Saturn was first explored by the Pioneer 11 spacecraft on September 1979. It flew as close as 20,000 km above the planet's cloud tops. It took photographs of the planet and a few of its moons, but were low in resolution (the quality was not very good). It discovered a new, thin ring called the F ring, and discovered that the dark ring gaps appear bright when viewed towards the Sun, indicating the gaps are not empty of material. The spacecraft meaured the temperature of the moon Titan.

    On November 1980, Voyager 1 visited Saturn, and took higher resolution photographs of the planet, rings and moons. Unlike Pioneer 11, the images were good enough to focus on the surface features of the moons. Voyager 1 made a close encounter of Titan, and gained much information about its atmosphere. In August, 1981, Voyager 2 continued to study the planet. Images taken by the space probe indicated that changes were happening to the rings and atmosphere. The Voyager spacecrafts discovered a number of moons orbiting close to Saturn's rings, as well as discovering new ring gaps.

    On July 1, 2004, the Cassini-Huygens probe entered into orbit around Saturn. Before then, it made a close flyby of Phoebe, taking very high resolution images of its surface and gaining high amounts of data. On December 25, 2004, the Huygens probe separated from the Cassini probe before moving down towards Titan's surface and landed there on January 14, 2005. It landed on a dry surface, but it confirmed that large bodies of liquid exist on the moon. The Cassini probe continued to gain data of Titan and a number of the icy moons. It found evidence that the moon Enceladus had water erupting from its geysers. Cassini also proved in July 2006 that Titan contained hydrocarbon lakes, located near its north pole. In March 2007, it discovered a large hydrocarbon lake the size of the Caspian Sea near its north pole.

    Topics of Interest

    The magnetosphere of Saturn is the cavity created in the flow of the solar wind by the planet's internally generated magnetic field. Discovered in 1979 by the Pioneer 11 spacecraft, Saturn's magnetosphere is the second largest of any planet in the Solar System after Jupiter.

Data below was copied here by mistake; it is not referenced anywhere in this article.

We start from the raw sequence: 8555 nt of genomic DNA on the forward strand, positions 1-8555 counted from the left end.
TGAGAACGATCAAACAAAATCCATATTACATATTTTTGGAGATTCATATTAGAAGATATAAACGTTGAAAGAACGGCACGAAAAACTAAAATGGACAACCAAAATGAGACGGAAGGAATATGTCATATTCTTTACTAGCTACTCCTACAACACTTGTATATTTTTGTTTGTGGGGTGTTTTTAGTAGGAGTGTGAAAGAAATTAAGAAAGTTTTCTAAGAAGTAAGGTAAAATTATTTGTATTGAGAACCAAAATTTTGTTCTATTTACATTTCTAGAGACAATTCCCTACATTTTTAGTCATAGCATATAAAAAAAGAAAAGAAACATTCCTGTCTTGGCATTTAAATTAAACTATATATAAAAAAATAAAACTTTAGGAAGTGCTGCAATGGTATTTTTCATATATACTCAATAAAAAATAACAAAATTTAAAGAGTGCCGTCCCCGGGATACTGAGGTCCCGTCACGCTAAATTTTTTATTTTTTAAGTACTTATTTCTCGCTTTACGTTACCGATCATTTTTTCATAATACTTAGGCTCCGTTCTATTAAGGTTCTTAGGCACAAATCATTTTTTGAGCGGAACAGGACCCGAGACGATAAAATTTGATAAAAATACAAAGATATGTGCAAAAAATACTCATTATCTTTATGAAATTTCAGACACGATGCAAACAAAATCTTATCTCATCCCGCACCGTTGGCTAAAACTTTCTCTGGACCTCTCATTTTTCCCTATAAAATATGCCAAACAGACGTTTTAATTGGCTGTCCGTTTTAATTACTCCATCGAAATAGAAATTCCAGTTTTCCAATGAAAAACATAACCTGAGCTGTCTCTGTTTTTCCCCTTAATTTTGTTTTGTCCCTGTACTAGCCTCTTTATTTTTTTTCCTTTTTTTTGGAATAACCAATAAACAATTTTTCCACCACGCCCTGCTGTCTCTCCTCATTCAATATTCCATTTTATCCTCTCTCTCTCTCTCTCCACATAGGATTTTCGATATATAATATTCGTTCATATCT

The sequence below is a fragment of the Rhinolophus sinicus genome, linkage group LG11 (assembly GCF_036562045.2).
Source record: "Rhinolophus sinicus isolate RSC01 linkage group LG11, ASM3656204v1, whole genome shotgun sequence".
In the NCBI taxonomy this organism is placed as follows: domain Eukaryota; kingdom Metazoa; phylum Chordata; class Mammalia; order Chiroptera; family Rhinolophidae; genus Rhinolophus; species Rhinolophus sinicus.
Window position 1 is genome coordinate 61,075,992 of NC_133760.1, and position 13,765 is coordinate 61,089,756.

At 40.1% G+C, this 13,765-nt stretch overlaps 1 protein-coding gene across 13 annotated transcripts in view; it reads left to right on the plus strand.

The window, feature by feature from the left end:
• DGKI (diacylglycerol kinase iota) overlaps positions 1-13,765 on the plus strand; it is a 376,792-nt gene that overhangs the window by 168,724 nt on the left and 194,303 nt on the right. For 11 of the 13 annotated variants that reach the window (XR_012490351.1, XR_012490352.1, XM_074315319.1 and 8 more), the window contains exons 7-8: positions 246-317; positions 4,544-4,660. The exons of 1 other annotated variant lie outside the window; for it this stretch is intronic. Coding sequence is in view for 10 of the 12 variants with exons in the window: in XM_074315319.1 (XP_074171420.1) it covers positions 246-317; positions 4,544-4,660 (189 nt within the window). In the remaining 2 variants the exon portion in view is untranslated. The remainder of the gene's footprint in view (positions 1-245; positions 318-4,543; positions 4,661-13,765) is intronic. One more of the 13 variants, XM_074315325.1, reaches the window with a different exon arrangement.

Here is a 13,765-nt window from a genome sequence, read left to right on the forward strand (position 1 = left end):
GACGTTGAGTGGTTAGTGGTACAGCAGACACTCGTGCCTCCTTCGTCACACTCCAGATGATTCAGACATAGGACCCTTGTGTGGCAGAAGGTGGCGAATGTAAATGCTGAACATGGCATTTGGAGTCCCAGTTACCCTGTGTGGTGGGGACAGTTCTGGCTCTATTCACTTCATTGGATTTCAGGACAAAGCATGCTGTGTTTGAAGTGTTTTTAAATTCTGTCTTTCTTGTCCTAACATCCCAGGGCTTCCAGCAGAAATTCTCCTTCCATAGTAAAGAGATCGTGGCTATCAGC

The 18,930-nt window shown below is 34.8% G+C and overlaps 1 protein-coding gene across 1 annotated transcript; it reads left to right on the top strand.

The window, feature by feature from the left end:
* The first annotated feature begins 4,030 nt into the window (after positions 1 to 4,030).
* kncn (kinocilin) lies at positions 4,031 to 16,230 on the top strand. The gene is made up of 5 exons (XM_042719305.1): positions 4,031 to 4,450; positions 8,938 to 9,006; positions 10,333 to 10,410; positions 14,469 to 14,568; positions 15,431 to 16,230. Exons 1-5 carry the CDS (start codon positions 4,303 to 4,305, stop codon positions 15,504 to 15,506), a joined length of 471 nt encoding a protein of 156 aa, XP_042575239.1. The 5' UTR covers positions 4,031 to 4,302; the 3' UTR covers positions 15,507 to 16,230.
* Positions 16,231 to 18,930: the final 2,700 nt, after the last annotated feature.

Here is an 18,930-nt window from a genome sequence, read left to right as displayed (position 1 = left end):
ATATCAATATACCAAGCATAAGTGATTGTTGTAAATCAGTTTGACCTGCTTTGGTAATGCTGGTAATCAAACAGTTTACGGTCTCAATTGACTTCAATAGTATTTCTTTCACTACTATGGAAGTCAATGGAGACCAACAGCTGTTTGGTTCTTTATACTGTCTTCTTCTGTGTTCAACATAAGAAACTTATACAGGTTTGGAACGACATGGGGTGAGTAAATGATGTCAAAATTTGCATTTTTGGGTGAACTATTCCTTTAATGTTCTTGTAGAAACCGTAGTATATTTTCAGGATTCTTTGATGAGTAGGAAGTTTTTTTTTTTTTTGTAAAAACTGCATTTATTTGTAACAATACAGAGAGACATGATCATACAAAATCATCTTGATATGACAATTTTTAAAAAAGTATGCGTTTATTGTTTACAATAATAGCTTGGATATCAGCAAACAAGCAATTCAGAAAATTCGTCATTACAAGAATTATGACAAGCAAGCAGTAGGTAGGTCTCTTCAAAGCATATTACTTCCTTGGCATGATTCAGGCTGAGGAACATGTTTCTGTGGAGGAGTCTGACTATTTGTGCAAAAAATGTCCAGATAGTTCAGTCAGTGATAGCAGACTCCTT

The rings of Saturn are the most extensive planetary ring system of any planet in the Solar System. They consist of countless small particles, ranging in size from micrometres to metres, that form clumps that in turn orbit about Saturn. The ring particles are made almost entirely of water ice, with some contamination from dust and other chemicals.

    The moons of Saturn are numerous and diverse, ranging from tiny moonlets to the enormous Titan. Saturn has 61 moons with confirmed orbits, 53 of which have names, and most of which are quite small. There are also hundreds of known moonlets embedded within Saturn's rings. With seven moons that are large enough to have sufficient gravitational attraction to become spherical in shape (and which would thus be considered dwarf planets if they were in direct orbit about the Sun) in addition to the planet's broad and dense rings, the Saturnian system is the most diverse in the solar system. Particularly notable are Titan, the second largest moon in the Solar System, with an earth-like atmosphere and a landscape including hydrocarbon lakes and river networks, and Enceladus, which may harbor liquid water under its south pole.

    Saturn (Latin: Saturnus) was a major Roman god of agriculture and harvest. In medieval times he was known as the Roman god of agriculture, justice and strength; he held a sickle in his left hand and a bundle of wheat in his right. His mother's name was Helen, or Hel. He was identified in classical antiquity with the Greek deity Cronus, and the mythologies of the two gods are commonly mixed. Saturn's wife was Ops (the Roman equivalent of Rhea). Saturn was the father of Ceres, Jupiter, Veritas, Pluto, and Neptune, among others. Saturn had a temple on the Forum Romanum which contained the Royal Treasury. Saturn is the namesake of both Saturn, the planet, and Saturday (dies Saturni).

    Saturn in astrology is the ruling planet of Capricorn and, traditionally, Aquarius and is exalted in Libra. In Roman mythology Saturn is the god of agriculture, founder of civilizations and of social order and conformity. The glyph is most often seen as scythe-like but it is primarily known as the "crescent below the cross", whereas Jupiter's glyph is the "crescent above the cross". The famous rings of the planet Saturn that enclose and surround it, reflect this principle of man's limitations. Saturn takes 29.5 years to orbit the sun, spending about 2.46 years in each sign of the zodiac.

    Astrologically Saturn is associated with the principles of limitation, restrictions, boundaries, practicality and reality, crystallizing and structures. Saturn governs ambition, career, authority and hierarchy, and conforming social structures. It concerns a person's sense of duty, discipline and responsibility, and their physical and emotional endurance during hardships. Saturn is also considered to represent the part of a person concerned with long-term planning. The Return of Saturn is said to mark significant events in each person's life. According to the first-century poet Manilius, Saturn is sad, morose, and cold and is the greater malefic. According to Claudius Ptolemy, "Saturn is lord of the right ear, the spleen, the bladder, the phlegm, and the bones."Saturn symbolized processes and things which were dry and extremely cold, and, therefore, inimical to life. It governed the melancholic humor.

    The planet Saturn is featured in numerous science fiction novels and films, although the planet itself usually serves more as a pretty backdrop than as the actual setting.

    Source: Wikipedia (All text is available under the terms of the GNU Free Documentation License and Creative Commons Attribution-ShareAlike License.)